clock menu more-arrow no yes

Filed under:

13 genre shows and movies filling the blockbuster void this summer

The science-fiction, action, and horror to watch on streaming services

A man and woman dressed in bulky coats and heavy winter gear clutch each other and look fearfully offscreen as snow falls around them in TNT’s Snowpiercer series.
Daveed Diggs and Sheila Vand in Snowpiercer
Photo: Justina Mintz/WarnerMedia via Polygon

Normally, the summer-movie season means alternating between the beach (for enjoying warm weather) and the multiplex (for enjoying franchise tentpoles and marquee studio genre fare, and avoiding sunburn). But summer 2020 has been crippled by the COVID-19 pandemic. The season’s most anticipated big-name releases have either been pushed back or yanked from the release calendar entirely. Everybody itching for Watchmen’s Yahya Abdul-Mateen II to whisper “Candyman” into a mirror one too many times has to wait until September. Those eager to see Vin Diesel and his cinematic faaaamily drive fast cars in an angry way will have to wait until April 2021 to find out which laws of physics they’ll ignore this time out.

But genre is everywhere, and between now and the opening of your personal must-see genre movie, there’s a genre summer movie season ahead on VOD and television, whether you’re craving horror, action, or science fiction. For summer 2020, here’s Polygon’s preview of genre films and TV to watch.

Two young men and a woman dressed as movie-theater ushers sit in a movie theater alone, staring at the screen in shock. Photo: Fangoria

Porno

A handful of teens working at the local theater in a middle American Christian town uncover a film reel sealed away in the building’s basement. Because they’re in a horror movie, they play it and summon a succubus (Katelyn Pearce) who torments them with sexual violence. And then: the exploding genitals. Porno takes much too long to actually get going, but director Keola Racela has enough tricks up his sleeve in the final half hour to make the preceding 60 minutes worth watching.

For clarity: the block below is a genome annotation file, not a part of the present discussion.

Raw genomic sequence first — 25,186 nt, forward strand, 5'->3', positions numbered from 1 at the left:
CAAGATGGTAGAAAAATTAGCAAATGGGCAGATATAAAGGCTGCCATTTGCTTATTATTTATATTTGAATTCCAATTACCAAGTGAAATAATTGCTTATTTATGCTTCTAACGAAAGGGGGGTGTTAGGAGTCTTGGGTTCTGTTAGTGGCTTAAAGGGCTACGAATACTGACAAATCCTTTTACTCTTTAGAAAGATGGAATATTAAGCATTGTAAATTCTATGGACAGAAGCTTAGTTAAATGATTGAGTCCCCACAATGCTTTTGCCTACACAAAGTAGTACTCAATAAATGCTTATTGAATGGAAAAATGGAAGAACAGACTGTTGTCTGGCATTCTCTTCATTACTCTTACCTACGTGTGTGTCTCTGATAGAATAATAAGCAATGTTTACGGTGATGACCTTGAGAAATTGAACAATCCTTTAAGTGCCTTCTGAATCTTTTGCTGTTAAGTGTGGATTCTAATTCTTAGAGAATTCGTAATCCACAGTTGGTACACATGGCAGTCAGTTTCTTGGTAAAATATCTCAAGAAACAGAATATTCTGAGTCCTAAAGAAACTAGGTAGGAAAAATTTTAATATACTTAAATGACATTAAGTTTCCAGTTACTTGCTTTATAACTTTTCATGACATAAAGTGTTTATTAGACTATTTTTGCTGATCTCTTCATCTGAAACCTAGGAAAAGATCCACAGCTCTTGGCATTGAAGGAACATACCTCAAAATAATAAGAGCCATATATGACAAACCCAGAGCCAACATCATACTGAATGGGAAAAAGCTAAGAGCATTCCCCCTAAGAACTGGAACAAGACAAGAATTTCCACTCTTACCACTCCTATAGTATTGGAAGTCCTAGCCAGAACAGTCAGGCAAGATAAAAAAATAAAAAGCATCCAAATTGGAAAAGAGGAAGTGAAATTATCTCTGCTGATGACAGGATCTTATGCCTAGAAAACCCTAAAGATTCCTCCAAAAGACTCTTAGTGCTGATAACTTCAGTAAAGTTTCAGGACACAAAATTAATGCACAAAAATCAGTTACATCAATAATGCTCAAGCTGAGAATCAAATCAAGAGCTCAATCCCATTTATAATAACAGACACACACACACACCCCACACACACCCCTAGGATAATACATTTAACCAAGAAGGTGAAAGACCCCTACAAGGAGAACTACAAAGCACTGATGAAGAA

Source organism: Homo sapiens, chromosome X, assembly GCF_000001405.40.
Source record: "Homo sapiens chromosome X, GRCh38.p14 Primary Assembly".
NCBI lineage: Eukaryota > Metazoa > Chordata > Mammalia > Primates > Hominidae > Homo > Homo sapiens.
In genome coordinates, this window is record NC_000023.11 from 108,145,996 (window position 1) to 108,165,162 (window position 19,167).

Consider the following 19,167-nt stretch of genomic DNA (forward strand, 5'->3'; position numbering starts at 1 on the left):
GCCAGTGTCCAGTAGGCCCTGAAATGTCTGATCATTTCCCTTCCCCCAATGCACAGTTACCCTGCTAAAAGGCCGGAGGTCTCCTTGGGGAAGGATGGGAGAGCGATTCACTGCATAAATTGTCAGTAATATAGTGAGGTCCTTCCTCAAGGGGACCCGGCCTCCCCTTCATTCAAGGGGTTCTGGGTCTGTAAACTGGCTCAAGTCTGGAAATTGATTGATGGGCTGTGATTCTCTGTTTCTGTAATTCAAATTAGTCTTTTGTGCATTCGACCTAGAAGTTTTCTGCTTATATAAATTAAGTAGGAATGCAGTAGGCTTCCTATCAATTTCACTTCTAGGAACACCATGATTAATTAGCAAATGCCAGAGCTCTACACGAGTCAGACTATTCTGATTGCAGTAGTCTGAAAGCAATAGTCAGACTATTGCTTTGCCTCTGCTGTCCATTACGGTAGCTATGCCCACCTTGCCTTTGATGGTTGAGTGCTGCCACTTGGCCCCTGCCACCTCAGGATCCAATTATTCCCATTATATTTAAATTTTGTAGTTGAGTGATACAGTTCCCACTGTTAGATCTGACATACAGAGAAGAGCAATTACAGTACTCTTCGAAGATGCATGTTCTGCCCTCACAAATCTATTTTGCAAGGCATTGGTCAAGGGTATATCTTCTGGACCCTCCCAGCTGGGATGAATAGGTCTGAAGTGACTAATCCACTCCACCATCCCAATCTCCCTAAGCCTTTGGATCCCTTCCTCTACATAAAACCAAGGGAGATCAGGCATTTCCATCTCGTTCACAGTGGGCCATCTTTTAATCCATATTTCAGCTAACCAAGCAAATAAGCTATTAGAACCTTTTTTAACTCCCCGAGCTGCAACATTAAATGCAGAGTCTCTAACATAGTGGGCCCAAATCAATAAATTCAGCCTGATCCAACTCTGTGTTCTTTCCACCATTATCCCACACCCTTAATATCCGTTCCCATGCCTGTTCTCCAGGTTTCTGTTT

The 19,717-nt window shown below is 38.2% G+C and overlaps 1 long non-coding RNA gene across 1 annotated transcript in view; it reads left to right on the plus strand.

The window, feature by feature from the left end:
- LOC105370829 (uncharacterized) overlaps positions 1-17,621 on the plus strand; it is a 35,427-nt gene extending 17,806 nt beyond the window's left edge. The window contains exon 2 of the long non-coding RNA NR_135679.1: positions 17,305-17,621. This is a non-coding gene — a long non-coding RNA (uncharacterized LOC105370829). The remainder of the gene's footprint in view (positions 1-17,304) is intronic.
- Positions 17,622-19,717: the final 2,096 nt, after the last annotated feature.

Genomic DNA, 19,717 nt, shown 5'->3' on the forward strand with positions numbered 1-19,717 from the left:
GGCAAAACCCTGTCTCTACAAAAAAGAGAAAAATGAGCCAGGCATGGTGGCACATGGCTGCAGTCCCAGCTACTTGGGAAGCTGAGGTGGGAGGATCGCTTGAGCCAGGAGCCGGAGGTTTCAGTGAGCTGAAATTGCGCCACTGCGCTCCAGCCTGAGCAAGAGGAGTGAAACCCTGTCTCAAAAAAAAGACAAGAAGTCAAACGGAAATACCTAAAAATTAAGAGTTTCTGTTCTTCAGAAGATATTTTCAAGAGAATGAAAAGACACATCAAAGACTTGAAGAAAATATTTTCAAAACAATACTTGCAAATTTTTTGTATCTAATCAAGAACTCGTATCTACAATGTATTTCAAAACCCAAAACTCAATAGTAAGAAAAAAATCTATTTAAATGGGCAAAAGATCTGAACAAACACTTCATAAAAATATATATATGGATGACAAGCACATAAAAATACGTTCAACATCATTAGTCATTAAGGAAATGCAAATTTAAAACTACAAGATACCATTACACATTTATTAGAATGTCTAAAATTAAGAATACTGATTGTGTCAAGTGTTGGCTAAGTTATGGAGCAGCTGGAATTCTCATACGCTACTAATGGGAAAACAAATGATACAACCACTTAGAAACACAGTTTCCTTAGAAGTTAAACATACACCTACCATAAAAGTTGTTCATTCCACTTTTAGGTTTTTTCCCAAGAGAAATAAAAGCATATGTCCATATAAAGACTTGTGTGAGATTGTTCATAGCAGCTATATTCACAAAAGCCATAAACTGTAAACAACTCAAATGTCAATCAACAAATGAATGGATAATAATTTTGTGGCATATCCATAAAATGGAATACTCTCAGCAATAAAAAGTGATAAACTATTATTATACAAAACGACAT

Porno launches May 8th on iTunes.

A small, distant figure in blue sits in an all-white room, in front of a white screen and some white equipment, with two figures in all-white armor standing behind the chair. Photo: Shout! Studios

Proximity

Isaac (Ryan Masson), a scientist working for NASA’s Jet Propulsion Laboratory, gets snatched by aliens and no one believes him. So he sets out to make people believe him, and also run away from the government. There’s a weird bit of kismet at play in some of the film’s promo imagery — characters wearing masks in public while sitting apart from each other, for instance — and one clear allusion to George Lucas’ non-Star Wars film THX 1138. The timing and the reference points, plus the promise of a new original science-fiction feature film, make Proximity an intriguing prospect.

Proximity launches May 15th on iTunes, Amazon Prime, and Vudu.